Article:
Make This Fin-tastically Kid-Friendly Bean Bag Toss

Take a bite out of the competition with these DIY cornhole boards, perfect for all your shark-themed summer shenanigans.

Photo by: Kamron Sanders

Kamron Sanders

Create these DIY cornhole boards that feature the fiercest creatures of the ocean. Whether you're celebrating Shark Week or just love those sleek, gray beasts, this project is most certainly for you. Create at your own risk!

Materials + Tools

  • tape measure
  • pencil
  • chalk line
  • circular saw
  • miter saw
  • (2) 2-1/2" screws
  • drill + 1/4" drill bit
  • jigsaw
  • (2) c-clamps
  • compass
  • orbital sanders
  • hammer
  • (4) 1/4" carriage bolts with washers + wing nuts
  • (1) 4' x 8' sheet of 1/2" plywood
  • (4) 2" x 4" x 8' board
  • (1) 1" x 4" x 8' board
  • acrylic paint + paintbrushes
  • spray paint
  • poster board

Assemble the Frame

Begin by measuring and cutting 2x4s into four 48-inch and four 21-inch pieces. Each 2x4 board should yield one 48-inch piece, one 21-inch piece and one 15-inch piece. Set the four 15-inch pieces to the side for later use. Mock up the frame by making a rectangle with two 21-inch pieces sitting within the two 48-inch pieces. The total dimensions are 24x48 inches. Drive two 2-1/2-inch screws on each end of the 48-inch boards to secure the frame.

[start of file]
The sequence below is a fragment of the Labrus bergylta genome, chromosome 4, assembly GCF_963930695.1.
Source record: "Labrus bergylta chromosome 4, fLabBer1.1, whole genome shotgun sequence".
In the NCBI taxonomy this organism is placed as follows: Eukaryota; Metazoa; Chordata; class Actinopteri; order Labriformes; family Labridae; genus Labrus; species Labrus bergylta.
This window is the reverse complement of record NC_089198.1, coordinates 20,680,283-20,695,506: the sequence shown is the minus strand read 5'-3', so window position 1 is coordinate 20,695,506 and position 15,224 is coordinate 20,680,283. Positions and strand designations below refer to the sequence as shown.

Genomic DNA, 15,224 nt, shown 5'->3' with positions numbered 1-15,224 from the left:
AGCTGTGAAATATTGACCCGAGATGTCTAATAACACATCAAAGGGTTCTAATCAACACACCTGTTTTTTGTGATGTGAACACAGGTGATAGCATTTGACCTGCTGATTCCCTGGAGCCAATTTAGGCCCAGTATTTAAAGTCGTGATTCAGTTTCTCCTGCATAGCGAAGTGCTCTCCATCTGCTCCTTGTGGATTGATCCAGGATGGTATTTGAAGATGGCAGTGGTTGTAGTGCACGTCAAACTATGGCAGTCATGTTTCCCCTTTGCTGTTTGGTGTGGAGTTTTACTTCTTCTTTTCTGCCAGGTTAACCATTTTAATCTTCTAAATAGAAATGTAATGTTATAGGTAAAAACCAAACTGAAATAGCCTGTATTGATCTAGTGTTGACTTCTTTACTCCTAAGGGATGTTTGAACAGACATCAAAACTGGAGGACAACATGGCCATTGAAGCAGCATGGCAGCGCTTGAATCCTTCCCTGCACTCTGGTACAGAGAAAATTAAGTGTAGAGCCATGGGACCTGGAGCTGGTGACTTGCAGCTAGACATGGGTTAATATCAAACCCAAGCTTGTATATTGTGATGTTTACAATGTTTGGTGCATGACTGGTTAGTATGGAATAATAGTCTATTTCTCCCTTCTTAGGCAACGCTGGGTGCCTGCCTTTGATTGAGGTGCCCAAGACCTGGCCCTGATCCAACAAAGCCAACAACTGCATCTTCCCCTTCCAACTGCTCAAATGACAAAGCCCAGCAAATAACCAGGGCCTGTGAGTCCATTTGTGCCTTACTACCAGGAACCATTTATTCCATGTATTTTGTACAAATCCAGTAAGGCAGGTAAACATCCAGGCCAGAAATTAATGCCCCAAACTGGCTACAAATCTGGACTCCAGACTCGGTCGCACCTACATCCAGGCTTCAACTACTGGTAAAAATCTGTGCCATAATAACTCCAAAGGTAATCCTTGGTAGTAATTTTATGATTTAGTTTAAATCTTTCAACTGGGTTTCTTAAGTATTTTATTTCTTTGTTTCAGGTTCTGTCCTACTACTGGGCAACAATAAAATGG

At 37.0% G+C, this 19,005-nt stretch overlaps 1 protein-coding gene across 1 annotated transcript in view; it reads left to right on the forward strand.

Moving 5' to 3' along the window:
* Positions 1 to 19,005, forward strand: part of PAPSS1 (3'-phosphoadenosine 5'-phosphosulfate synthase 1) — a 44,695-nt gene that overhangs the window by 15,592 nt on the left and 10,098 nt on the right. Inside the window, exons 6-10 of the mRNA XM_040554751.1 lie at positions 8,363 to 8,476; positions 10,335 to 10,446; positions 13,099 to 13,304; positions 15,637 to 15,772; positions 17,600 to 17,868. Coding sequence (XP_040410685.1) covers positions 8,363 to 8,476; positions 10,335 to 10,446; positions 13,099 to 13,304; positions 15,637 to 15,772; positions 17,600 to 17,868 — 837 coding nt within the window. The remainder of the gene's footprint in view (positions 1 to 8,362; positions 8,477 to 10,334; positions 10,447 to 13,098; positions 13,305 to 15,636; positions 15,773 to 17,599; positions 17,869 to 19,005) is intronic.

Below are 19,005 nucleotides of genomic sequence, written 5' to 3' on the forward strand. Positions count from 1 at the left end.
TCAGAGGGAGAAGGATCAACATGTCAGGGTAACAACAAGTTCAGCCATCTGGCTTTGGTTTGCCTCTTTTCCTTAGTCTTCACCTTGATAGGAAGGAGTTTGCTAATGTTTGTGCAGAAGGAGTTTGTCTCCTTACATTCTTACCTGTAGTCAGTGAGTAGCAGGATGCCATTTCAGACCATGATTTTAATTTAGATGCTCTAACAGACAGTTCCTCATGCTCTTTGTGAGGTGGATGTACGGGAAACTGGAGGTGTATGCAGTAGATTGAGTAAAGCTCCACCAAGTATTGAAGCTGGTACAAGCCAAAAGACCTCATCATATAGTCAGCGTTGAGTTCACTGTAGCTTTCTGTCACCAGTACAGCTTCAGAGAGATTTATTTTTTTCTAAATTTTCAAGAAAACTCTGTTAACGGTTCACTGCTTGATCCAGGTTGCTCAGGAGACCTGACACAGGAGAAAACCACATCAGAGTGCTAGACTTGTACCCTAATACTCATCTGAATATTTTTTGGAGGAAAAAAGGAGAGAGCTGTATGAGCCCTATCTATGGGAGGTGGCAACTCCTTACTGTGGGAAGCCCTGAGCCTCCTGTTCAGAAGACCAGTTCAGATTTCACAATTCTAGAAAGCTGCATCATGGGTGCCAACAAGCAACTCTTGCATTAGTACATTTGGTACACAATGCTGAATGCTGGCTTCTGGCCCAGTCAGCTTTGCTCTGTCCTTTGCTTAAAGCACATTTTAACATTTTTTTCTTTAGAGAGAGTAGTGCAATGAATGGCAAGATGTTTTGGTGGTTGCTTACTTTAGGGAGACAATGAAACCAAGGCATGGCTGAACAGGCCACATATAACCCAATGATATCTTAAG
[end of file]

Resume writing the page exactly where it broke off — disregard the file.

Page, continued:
Attach the Tops

Measure, mark and cut two pieces of 1/2-inch plywood to the 24x48-inch dimension of the frames. Because the plywood is already 48 inches wide, the simplest way to ensure a straight cut is to measure 24 inches from each side and use a chalk line to establish a straight cutting edge. Once the line is drawn, use a circular saw to cut the plywood to size. Attach the tops to the frames with screws at two, 24 and 46 inches on each side.

Cut the Hole

The regulation size for a cornhole board's hole is six inches, and the center of the hole must be located nine inches from the top and 12 inches from the sides. The easiest way to mark the hole for cutting is to find that center, then use a compass to draw a six-inch circle. However, if a compass is not at hand, a quick and easy jig can be made from a thin piece of wood, cardboard or even paper. Simply drill two holes in the thin piece of wood three inches apart. Place the piece of wood on your cornhole board and hold one hole at the center of the desired hole and place a pencil in the other. Rotate the pencil around the axis to achieve a perfect circle.

Once the hole has been marked, use a drill bit to create a pilot hole for the jigsaw. Be careful not to drill outside of the marked circle. Use the jigsaw to slowly cut the hole out, then clean the edges up with an orbital sander to get rid of any splintering.

Cut and Attach the Legs